Sermons from St
Fr John Reed. Sunday, 22nd April, 2018
When I was made a deacon in 1996 Bishop David Sheppard presided at the service. It was the last deaconing before he retired. When we were looking at the order of service he happened to comment; “I don’t normally let them choose that hymn for a service in the Cathedral, but it’s my last one and I quite like it, so I didn’t say anything”. The hymn was 'Faithful Shepherd feed me'. It’s listed under Holy Communion hymns in the old A&M, but has the feel of a Edwardian children’s hymn. It speaks of a reliance on Jesus, the ultimate Good Shepherd, firstly for sustenance and secondly for guidance and a reassuring presence “in the narrow way.” It’s the classic very rural, very English, pastoral view of the Good Shepherd. The one who seeks the lost sheep, the one who is pictured in stained glass in many English churches.
The Good shepherd in Johns Gospel cares for the sheep, and is willing to lay down his life for them. He is contrasted with the hired hand who in the final analysis, given a dangerous situation with a wolf chooses his life above the flock’s welfare.
There is in this passage a sideways glance at past kings and rulers of the Jewish people. They were known as Shepherds, and sadly as we see today, the welfare of all the sheep in the flock or the people of the nation is not always the top priority in governing. And given that all are Gods people, then through the prophets God’s anger is directed to bad shepherds who fail to live up to the care the flock deserve.
It is said in the Holy Lland that when two flocks of sheep meet at a watering place, the Shepherd will always leave with all the sheep he comes with. Unlike our country where the shepherd walks behind the sheep assisted by one or two dogs, the middle eastern shepherd walks ahead of his sheep and calls them like we would call a dog. The sheep know his voice and that is why the shepherd always leaves with the same sheep he arrived at the watering place with. It all begs the question in this life do we know the voice of the Good Shepherd in the midst of the many and competing demands of this world. The sheep learn the shepherds voice, a voice that brings them through danger to food and water. It is about dependence and the knowledge that there is only Shepherd who can do this. Sheep that stay in a sheep pen will eventually starve, so do not crave for a safe existence following the Good Shepherd. We would all love to be sheep No. 100 from the story of the lost sheep safely held in the shepherd's arms.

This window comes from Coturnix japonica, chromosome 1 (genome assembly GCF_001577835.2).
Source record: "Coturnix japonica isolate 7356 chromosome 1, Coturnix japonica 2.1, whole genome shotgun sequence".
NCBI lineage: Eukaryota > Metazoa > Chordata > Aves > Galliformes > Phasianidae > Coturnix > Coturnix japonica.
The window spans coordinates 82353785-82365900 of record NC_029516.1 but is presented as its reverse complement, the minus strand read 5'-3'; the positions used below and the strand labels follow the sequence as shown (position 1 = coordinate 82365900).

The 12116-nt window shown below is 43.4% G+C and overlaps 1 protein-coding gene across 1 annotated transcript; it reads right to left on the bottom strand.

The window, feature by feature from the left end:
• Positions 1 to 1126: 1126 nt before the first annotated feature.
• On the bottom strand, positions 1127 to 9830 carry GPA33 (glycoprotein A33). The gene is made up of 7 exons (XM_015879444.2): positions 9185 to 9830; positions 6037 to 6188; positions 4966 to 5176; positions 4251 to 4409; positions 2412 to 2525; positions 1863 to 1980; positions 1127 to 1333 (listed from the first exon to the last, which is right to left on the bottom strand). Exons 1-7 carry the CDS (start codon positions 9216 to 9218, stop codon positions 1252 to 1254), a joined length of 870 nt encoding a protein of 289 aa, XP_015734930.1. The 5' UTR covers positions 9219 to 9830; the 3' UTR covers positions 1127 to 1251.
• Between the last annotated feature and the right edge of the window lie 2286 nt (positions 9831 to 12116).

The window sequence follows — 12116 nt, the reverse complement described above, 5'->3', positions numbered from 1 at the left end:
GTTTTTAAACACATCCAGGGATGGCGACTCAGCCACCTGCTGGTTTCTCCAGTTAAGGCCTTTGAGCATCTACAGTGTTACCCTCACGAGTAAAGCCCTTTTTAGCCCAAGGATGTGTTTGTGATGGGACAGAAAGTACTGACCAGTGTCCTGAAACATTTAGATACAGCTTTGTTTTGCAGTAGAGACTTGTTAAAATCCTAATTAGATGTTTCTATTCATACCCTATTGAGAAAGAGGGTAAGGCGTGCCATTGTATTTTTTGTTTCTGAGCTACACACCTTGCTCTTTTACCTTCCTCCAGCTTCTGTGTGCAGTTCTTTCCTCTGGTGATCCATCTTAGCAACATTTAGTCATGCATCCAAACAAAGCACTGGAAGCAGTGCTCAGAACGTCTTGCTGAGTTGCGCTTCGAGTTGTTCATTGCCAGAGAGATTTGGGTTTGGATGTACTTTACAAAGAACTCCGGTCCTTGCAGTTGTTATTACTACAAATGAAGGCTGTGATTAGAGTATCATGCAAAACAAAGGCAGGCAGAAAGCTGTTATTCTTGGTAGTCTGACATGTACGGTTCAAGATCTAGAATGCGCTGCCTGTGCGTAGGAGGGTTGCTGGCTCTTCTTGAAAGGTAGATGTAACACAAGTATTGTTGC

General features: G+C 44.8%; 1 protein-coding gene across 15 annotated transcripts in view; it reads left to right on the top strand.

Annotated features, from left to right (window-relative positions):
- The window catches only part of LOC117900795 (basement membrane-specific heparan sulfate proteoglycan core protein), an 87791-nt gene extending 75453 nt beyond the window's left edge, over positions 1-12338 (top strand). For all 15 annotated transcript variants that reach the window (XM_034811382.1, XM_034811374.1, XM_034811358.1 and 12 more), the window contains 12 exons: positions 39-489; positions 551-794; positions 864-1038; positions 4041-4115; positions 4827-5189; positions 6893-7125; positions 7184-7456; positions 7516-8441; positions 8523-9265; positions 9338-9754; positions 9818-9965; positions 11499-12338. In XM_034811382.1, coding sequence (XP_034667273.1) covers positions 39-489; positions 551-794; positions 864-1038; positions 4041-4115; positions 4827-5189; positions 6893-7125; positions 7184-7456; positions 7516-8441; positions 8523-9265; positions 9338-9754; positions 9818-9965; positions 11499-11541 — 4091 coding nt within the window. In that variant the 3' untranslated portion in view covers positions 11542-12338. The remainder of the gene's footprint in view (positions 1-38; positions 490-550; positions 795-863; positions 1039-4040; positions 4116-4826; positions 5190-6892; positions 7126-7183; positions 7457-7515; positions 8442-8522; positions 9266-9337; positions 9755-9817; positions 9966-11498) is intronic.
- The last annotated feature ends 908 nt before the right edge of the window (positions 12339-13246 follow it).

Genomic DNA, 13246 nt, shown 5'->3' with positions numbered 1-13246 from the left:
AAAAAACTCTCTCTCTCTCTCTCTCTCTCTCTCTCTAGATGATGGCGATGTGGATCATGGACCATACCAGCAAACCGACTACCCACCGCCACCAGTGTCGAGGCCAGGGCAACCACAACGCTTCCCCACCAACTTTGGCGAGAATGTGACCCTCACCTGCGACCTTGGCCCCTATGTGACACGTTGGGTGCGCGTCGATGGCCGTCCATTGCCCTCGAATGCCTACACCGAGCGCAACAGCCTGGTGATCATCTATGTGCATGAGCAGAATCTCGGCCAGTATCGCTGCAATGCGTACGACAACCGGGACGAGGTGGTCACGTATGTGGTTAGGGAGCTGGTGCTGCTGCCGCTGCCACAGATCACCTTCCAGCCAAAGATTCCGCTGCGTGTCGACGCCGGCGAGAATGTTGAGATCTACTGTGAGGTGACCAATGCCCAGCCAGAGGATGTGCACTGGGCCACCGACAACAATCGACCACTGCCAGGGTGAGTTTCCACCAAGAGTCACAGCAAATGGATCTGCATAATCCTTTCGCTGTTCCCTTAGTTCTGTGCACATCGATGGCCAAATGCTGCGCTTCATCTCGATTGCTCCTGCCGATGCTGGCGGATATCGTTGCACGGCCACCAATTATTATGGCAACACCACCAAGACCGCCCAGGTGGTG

As Peter and the disciples found before the
temple authorities, God in sending Jesus to die upon the
cross as the one who saves, literally turns the world
upside down. The rejected stone of the temple is
now the corner stone, the most important stone which the
new creation is built on. The path before them was
not easy and we should not expect ours to be.
The ordination service talks about keeping the
example of the Good Shepherd before our eyes. I
think Bishop David Sheppard, although loving the hymn
'Faithful Shepherd', was aware that others might focus
on him rather than the true Shepherd. It was a
mark of his humility. Any honest minister would say that
while we strive to be like Jesus, we have long way to
It would be great if vocation was clear cut, if
like Moses we all heard God speak through a burning
bush, or like St. Paul had a dramatic Damascus road
experience. But it doesn’t work that way for many.
Yes I shall seek to find